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Saturday, 26 September 2020


Charity warns of potential cancer ‘timebomb’ due to coronavirus

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A leading charity has warned of a potential cancer ‘timebomb’ in the UK following the disruption to diagnosis, treatment, and care for tens of thousands of people due to coronavirus.

Macmillan Cancer Support has issued a stark warning to ensure cancer does not become ‘the forgotten ‘C” during the coronavirus pandemic as the latest figures suggest, with the fall in Covid-19 deaths, that cancer is expected to shortly return as the leading cause of death in the UK.

Macmillan is calling on UK governments to set out clear plans for restoring cancer care that clarify how cancer patients will have access to timely diagnosis and treatment, with surge capacity to catch up on the backlog of care coronavirus has caused.

People living with cancer across the UK are living in very uncertain times, with many having seen their treatment plans put on hold or changed. The serious anxiety this can cause cannot be overstated and urgent action is needed to get things back on track.

  • A study by University College London showed several hospitals across England and Northern Ireland reporting an average 60 per cent drop in people attending chemotherapy appointments during the coronavirus crisis.
  • A survey of 100 cancer patients who support Macmillan’s campaigning work showed almost half (45%) had seen their cancer treatment delayed, cancelled or changed as a result of coronavirus.

New analysis by Macmillan also shows that the UK is second only to Spain when it comes to people with cancer avoiding hospitals and other healthcare settings because of the coronavirus. An international study by YouGov and Imperial College of London found that during April, three in four people with cancer in the UK (77%) said they had completely avoided medical settings in the previous week, which equates to more than two million people with cancer across the UK.

The charity is concerned that the combination of a predicted build-up of those waiting for treatment, together with fewer people being seen for suspected cancer due to coronavirus, could result in a notable increase in the number of people dying from cancer.

In Scotland, for example, official figures show the number of people dying from cancer is already 5% higher than average since the UK lockdown began. In England and Wales, Macmillan analysis of official data showed there were at least 500 more deaths from cancer than average in March and April alone.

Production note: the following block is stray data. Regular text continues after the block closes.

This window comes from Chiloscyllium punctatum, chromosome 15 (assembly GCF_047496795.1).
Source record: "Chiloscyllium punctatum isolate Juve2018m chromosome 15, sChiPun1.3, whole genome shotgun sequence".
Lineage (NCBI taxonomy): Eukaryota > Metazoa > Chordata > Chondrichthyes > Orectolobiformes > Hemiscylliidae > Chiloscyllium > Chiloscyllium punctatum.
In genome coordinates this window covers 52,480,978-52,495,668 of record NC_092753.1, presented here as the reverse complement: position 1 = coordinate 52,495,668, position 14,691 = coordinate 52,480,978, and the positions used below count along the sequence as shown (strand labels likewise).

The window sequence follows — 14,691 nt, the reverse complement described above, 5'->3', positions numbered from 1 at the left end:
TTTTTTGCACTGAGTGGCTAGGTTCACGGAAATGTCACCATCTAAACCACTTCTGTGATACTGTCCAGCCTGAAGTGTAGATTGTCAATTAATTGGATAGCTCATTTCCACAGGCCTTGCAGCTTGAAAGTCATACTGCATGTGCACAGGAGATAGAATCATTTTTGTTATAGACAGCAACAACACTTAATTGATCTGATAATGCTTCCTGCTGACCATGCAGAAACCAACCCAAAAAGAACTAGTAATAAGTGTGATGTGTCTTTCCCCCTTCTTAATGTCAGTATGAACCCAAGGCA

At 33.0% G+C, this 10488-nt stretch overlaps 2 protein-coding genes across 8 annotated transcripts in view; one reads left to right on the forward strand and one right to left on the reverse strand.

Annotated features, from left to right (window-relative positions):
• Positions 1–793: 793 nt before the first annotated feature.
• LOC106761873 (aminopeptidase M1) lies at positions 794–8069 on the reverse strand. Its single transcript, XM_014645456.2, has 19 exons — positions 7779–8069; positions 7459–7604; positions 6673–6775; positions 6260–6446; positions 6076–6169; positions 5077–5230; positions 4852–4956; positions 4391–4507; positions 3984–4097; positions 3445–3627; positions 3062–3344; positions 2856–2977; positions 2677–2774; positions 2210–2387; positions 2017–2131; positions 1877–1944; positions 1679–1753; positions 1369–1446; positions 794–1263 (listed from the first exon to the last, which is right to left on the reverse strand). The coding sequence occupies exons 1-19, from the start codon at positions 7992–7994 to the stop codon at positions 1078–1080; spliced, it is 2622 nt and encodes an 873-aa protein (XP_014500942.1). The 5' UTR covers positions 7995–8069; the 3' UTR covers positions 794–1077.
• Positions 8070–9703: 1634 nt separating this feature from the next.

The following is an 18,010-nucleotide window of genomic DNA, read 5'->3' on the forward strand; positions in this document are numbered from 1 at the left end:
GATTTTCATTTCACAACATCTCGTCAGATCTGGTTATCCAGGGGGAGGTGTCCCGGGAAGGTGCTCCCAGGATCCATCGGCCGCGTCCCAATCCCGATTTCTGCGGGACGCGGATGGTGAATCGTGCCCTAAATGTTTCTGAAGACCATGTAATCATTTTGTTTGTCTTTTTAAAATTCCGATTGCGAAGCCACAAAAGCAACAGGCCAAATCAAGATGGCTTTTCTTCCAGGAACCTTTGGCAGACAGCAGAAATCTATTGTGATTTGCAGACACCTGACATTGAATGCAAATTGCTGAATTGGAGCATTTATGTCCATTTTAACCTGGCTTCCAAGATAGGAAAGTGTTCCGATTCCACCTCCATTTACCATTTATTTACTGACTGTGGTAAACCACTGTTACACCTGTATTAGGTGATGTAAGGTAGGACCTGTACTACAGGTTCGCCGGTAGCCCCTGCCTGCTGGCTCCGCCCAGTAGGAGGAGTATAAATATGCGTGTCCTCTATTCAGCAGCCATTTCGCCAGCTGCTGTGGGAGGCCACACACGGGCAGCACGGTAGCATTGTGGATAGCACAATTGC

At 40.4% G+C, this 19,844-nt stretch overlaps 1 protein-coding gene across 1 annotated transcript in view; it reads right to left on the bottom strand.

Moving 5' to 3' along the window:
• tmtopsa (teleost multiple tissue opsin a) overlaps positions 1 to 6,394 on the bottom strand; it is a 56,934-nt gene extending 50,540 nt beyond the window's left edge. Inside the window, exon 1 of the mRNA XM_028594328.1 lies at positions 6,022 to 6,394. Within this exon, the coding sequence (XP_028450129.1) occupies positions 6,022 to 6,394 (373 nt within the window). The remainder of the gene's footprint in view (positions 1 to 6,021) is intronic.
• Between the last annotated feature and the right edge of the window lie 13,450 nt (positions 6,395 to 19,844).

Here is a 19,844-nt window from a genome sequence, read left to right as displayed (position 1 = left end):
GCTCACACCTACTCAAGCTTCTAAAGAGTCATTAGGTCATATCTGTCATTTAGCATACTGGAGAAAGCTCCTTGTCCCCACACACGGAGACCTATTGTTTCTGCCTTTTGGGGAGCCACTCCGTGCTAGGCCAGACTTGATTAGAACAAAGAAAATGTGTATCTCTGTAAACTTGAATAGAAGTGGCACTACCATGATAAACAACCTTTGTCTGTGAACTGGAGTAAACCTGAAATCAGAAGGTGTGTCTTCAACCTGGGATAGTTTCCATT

The charity also estimates that reported disruptions in urgent GP referrals and national screening programmes could mean as many as 1,900 cases of cancer a week are currently going undiagnosed across the UK and is urging everyone to contact their GP if they notice something that’s not normal for them.

As a result of coronavirus, Macmillan saw a rise in demand for a number of its services and has launched new virtual ones – such as telephone buddying and an online health and wellbeing offer – to prevent people with cancer from falling through the cracks. However, the charity is facing an income loss of up to 50% for this year and is appealing to the public for funds.

Steven McIntosh, Director of Policy Campaigns and Influencing at Macmillan Cancer Support, said:

“Coronavirus has wreaked havoc on the progress we were making in the UK to improve cancer care. It has created a ticking timebomb of undiagnosed and untreated cancer, which is leaving people with cancer living in fear.

“We need urgent action to address the uncertainty of delayed cancer services and prevent Coronavirus resulting in a serious spike in cancer deaths. UK governments must rapidly restore cancer care and deal with the backlog in treatment whilst keeping staff and patients safe during the pandemic.

“This is an incredibly anxious time for many people with cancer and we are doing all we can to support them, but we cannot do it alone. Our services are busier than ever, and we are facing an unprecedented and steep fall in public donations.

“Cancer must not become the ‘forgotten ‘C” during this pandemic. UK Governments need to each set out a clear path forward for rebuilding our cancer services.”

Macmillan needs your help more than ever before to be there for people living with cancer. To join Macmillan’s campaign to make sure cancer doesn’t become the ‘forgotten C’ and to donate to Macmillan’s emergency fundraising appeal visit macmillan.org.uk.

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